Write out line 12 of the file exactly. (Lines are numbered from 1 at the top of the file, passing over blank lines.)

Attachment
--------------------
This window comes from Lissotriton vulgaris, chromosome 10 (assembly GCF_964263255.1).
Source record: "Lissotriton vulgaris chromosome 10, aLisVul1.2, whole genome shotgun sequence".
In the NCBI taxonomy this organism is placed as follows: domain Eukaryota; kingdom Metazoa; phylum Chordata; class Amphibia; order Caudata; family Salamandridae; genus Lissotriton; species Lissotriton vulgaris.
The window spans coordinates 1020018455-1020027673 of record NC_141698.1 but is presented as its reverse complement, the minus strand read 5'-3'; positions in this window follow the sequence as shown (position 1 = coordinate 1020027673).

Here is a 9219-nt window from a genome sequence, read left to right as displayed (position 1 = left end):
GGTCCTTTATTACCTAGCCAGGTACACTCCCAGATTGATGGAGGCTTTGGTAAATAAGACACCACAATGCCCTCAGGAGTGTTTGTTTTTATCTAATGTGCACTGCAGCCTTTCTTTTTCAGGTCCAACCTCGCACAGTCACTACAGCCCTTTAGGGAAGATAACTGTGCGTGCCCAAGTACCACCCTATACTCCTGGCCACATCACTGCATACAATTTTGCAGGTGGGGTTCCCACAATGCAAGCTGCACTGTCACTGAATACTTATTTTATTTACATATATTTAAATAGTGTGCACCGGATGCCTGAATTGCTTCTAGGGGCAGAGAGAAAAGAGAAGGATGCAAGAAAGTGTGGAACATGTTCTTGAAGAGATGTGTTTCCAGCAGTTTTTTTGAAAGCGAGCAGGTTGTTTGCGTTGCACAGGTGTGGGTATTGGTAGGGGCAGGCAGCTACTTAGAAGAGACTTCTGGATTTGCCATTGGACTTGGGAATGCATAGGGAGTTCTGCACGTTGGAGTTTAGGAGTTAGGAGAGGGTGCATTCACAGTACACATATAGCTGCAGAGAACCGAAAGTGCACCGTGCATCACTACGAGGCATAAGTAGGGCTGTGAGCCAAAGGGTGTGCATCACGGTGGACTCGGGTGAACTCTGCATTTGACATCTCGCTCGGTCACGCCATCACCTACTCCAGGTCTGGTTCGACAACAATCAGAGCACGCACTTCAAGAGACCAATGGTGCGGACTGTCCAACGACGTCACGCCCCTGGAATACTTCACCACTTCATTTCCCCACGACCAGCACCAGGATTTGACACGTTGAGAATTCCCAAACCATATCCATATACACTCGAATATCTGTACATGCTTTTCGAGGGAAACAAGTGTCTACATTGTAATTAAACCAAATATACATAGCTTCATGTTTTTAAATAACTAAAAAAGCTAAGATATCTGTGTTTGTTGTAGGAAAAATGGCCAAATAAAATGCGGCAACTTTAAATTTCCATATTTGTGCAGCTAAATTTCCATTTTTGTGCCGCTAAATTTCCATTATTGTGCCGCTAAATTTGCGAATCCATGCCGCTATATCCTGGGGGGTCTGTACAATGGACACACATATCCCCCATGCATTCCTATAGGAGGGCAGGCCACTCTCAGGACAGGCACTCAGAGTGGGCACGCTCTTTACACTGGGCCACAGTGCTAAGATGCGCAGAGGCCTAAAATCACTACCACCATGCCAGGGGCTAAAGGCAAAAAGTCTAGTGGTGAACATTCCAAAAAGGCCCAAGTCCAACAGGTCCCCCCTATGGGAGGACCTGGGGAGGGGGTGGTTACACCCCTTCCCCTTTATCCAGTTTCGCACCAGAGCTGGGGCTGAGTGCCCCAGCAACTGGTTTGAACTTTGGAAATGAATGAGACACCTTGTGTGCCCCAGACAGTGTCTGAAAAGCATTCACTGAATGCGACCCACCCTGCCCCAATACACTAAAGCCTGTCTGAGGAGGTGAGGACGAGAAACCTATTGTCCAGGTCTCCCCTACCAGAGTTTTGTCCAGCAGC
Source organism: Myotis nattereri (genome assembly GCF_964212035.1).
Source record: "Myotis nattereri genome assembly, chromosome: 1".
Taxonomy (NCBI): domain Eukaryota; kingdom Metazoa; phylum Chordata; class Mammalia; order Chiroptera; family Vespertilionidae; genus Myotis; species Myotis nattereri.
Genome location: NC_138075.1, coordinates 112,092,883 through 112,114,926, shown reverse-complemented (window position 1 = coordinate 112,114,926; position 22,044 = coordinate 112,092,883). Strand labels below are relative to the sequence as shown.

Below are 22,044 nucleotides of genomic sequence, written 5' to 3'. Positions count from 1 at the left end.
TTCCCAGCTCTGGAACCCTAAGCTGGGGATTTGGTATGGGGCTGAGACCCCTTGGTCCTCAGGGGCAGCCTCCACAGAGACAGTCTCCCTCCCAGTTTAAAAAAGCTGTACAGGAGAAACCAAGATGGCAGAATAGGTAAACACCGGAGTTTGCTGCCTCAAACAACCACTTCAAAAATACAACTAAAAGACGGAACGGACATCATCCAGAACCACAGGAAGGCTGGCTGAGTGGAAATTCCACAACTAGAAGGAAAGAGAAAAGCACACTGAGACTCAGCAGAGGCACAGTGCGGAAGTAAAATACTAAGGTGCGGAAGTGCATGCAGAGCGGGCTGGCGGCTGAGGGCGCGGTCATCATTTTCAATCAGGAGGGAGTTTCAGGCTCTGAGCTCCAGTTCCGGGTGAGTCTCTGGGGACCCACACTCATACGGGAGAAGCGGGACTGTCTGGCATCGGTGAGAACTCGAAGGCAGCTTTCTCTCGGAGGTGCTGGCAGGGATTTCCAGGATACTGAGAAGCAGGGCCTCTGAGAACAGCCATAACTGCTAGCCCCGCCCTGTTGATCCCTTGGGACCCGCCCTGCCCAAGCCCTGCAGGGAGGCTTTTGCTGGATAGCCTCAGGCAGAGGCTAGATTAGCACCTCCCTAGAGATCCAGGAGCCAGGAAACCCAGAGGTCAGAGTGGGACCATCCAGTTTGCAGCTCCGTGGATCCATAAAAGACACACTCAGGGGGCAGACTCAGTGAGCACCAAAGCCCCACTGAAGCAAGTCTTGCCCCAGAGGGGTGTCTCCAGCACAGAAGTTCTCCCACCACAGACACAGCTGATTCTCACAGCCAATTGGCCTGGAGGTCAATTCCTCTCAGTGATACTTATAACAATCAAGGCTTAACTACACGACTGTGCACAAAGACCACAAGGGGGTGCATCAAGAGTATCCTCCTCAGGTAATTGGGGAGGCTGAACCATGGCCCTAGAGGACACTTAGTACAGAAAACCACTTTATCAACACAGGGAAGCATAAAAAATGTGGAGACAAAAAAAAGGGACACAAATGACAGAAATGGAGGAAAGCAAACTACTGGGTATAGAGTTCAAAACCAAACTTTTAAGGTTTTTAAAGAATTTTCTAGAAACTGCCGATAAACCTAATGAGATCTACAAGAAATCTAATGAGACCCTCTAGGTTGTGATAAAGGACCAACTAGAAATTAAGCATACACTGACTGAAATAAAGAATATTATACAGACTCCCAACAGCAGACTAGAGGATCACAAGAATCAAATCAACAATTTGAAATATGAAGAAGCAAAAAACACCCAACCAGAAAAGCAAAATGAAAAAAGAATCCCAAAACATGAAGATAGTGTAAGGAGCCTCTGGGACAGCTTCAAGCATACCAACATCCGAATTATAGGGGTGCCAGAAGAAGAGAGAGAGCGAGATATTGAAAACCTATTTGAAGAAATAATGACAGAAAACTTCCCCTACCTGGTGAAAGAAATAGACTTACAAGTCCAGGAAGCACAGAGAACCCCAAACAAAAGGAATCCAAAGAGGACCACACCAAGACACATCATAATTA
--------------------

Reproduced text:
TTCCCAGCTCTGGAACCCTAAGCTGGGGATTTGGTATGGGGCTGAGACCCCTTGGTCCTCAGGGGCAGCCTCCACAGAGACAGTCTCCCTCCCAGTTTAAAAAAGCTGTACAGGAGAAACCAAGATGGCAGAATAGGTAAACACCGGAGTTTGCTGCCTCAAACAACCACTTCAAAAATACAACTAAAAGACGGAACGGACATCATCCAGAACCACAGGAAGGCTGGCTGAGTGGAAATTCCACAACTAGAAGGAAAGAGAAAAGCACACTGAGACTCAGCAGAGGCACAGTGCGGAAGTAAAATACTAAGGTGCGGAAGTGCATGCAGAGCGGGCTGGCGGCTGAGGGCGCGGTCATCATTTTCAATCAGGAGGGAGTTTCAGGCTCTGAGCTCCAGTTCCGGGTGAGTCTCTGGGGACCCACACTCATACGGGAGAAGCGGGACTGTCTGGCATCGGTGAGAACTCGAAGGCAGCTTTCTCTCGGAGGTGCTGGCAGGGATTTCCAGGATACTGAGAAGCAGGGCCTCTGAGAACAGCCATAACTGCTAGCCCCGCCCTGTTGATCCCTTGGGACCCGCCCTGCCCAAGCCCTGCAGGGAGGCTTTTGCTGGATAGCCTCAGGCAGAGGCTAGATTAGCACCTCCCTAGAGATCCAGGAGCCAGGAAACCCAGAGGTCAGAGTGGGACCATCCAGTTTGCAGCTCCGTGGATCCATAAAAGACACACTCAGGGGGCAGACTCAGTGAGCACCAAAGCCCCACTGAAGCAAGTCTTGCCCCAGAGGGGTGTCTCCAGCACAGAAGTTCTCCCACCACAGACACAGCTGATTCTCACAGCCAATTGGCCTGGAGGTCAATTCCTCTCAGTGATACTTATAACAATCAAGGCTTAACTACACGACTGTGCACAAAGACCACAAGGGGGTGCATCAAGAGTATCCTCCTCAGGTAATTGGGGAGGCTGAACCATGGCCCTAGAGGACACTTAGTACAGAAAACCACTTTATCAACACAGGGAAGCATAAAAAATGTGGAGACAAAAAAAAGGGACACAAATGACAGAAATGGAGGAAAGCAAACTACTGGGTATAGAGTTCAAAACCAAACTTTTAAGGTTTTTAAAGAATTTTCTAGAAACTGCCGATAAACCTAATGAGATCTACAAGAAATCTAATGAGACCCTCTAGGTTGTGATAAAGGACCAACTAGAAATTAAGCATACACTGACTGAAATAAAGAATATTATACAGACTCCCAACAGCAGACTAGAGGATCACAAGAATCAAATCAACAATTTGAAATATGAAGAAGCAAAAAACACCCAACCAGAAAAGCAAAATGAAAAAAGAATCCCAAAACATGAAGATAGTGTAAGGAGCCTCTGGGACAGCTTCAAGCATACCAACATCCGAATTATAGGGGTGCCAGAAGAAGAGAGAGAGCGAGATATTGAAAACCTATTTGAAGAAATAATGACAGAAAACTTCCCCTACCTGGTGAAAGAAATAGACTTACAAGTCCAGGAAGCACAGAGAACCCCAAACAAAAGGAATCCAAAGAGGACCACACCAAGACACATCATAATTA